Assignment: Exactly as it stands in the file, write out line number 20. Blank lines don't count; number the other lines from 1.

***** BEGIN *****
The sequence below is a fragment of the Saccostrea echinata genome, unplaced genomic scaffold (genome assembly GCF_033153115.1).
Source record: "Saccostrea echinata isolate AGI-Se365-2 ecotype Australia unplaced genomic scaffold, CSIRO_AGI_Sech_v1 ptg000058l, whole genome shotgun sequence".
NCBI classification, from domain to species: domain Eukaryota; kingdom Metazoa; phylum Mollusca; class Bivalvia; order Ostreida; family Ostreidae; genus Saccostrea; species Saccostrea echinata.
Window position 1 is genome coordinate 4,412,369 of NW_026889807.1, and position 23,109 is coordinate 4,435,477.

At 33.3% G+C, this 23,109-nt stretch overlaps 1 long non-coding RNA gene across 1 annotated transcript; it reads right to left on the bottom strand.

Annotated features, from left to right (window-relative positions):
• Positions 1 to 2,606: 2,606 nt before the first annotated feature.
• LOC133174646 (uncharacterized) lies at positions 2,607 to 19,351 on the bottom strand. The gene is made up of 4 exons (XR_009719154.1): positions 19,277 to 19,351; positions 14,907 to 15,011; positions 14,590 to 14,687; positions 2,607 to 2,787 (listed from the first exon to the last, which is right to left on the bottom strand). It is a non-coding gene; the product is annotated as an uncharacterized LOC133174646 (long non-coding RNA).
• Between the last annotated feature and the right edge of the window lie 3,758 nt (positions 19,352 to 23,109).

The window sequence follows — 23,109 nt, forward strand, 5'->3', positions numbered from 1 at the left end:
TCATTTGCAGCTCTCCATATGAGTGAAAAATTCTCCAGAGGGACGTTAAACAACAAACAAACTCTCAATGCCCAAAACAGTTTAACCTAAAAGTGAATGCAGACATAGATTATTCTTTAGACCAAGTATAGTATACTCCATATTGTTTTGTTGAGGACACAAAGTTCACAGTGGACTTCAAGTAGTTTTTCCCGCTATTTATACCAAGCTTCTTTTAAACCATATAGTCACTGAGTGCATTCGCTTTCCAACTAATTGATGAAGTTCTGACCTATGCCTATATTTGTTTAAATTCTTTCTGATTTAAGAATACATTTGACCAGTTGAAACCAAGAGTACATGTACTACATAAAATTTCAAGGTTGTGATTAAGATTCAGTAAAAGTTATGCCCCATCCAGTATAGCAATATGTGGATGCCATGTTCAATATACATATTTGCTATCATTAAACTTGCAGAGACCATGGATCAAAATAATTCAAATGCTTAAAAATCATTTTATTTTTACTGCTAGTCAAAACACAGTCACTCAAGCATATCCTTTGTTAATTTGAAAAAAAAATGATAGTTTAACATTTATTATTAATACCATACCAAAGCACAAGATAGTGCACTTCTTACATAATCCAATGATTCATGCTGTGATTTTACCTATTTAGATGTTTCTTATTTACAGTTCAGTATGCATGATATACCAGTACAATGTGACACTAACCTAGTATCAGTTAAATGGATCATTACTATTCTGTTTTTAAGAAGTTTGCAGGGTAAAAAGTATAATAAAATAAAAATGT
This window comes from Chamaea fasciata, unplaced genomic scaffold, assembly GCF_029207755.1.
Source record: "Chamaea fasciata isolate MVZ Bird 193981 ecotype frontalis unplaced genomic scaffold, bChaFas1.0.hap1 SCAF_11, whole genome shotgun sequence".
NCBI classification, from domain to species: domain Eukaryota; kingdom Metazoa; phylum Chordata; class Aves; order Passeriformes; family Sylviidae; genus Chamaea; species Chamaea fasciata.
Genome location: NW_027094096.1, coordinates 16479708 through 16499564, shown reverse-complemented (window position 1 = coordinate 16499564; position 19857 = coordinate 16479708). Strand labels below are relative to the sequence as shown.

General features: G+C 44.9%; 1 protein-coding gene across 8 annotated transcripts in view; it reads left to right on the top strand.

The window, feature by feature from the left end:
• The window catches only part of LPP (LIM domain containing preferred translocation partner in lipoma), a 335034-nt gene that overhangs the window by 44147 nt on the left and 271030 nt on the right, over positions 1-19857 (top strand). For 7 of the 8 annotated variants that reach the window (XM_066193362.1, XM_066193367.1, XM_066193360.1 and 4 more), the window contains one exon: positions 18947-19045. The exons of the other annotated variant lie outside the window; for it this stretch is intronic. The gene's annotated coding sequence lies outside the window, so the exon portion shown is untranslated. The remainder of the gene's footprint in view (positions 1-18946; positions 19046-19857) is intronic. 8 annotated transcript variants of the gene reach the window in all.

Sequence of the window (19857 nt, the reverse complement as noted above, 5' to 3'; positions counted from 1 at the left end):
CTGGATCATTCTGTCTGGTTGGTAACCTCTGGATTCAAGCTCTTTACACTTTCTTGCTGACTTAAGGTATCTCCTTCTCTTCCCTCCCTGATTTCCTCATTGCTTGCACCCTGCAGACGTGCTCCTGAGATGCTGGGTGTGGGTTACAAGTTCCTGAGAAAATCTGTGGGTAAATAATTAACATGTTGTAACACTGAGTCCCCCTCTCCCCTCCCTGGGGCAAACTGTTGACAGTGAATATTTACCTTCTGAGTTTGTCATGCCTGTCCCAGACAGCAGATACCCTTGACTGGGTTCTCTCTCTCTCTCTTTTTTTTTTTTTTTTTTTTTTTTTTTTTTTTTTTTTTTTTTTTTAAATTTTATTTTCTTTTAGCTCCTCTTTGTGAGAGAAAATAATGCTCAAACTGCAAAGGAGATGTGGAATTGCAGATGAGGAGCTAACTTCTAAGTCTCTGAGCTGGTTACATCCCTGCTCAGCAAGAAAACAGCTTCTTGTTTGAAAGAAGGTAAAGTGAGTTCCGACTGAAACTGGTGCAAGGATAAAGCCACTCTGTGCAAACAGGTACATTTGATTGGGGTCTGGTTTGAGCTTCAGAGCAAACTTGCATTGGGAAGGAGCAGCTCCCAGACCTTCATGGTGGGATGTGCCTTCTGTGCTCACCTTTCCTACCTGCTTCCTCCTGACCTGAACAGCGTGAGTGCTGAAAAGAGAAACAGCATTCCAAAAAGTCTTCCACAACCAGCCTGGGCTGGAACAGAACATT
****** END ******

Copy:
CTGGATCATTCTGTCTGGTTGGTAACCTCTGGATTCAAGCTCTTTACACTTTCTTGCTGACTTAAGGTATCTCCTTCTCTTCCCTCCCTGATTTCCTCATTGCTTGCACCCTGCAGACGTGCTCCTGAGATGCTGGGTGTGGGTTACAAGTTCCTGAGAAAATCTGTGGGTAAATAATTAACATGTTGTAACACTGAGTCCCCCTCTCCCCTCCCTGGGGCAAACTGTTGACAGTGAATATTTACCTTCTGAGTTTGTCATGCCTGTCCCAGACAGCAGATACCCTTGACTGGGTTCTCTCTCTCTCTCTTTTTTTTTTTTTTTTTTTTTTTTTTTTTTTTTTTTTTTTTTTTTAAATTTTATTTTCTTTTAGCTCCTCTTTGTGAGAGAAAATAATGCTCAAACTGCAAAGGAGATGTGGAATTGCAGATGAGGAGCTAACTTCTAAGTCTCTGAGCTGGTTACATCCCTGCTCAGCAAGAAAACAGCTTCTTGTTTGAAAGAAGGTAAAGTGAGTTCCGACTGAAACTGGTGCAAGGATAAAGCCACTCTGTGCAAACAGGTACATTTGATTGGGGTCTGGTTTGAGCTTCAGAGCAAACTTGCATTGGGAAGGAGCAGCTCCCAGACCTTCATGGTGGGATGTGCCTTCTGTGCTCACCTTTCCTACCTGCTTCCTCCTGACCTGAACAGCGTGAGTGCTGAAAAGAGAAACAGCATTCCAAAAAGTCTTCCACAACCAGCCTGGGCTGGAACAGAACATT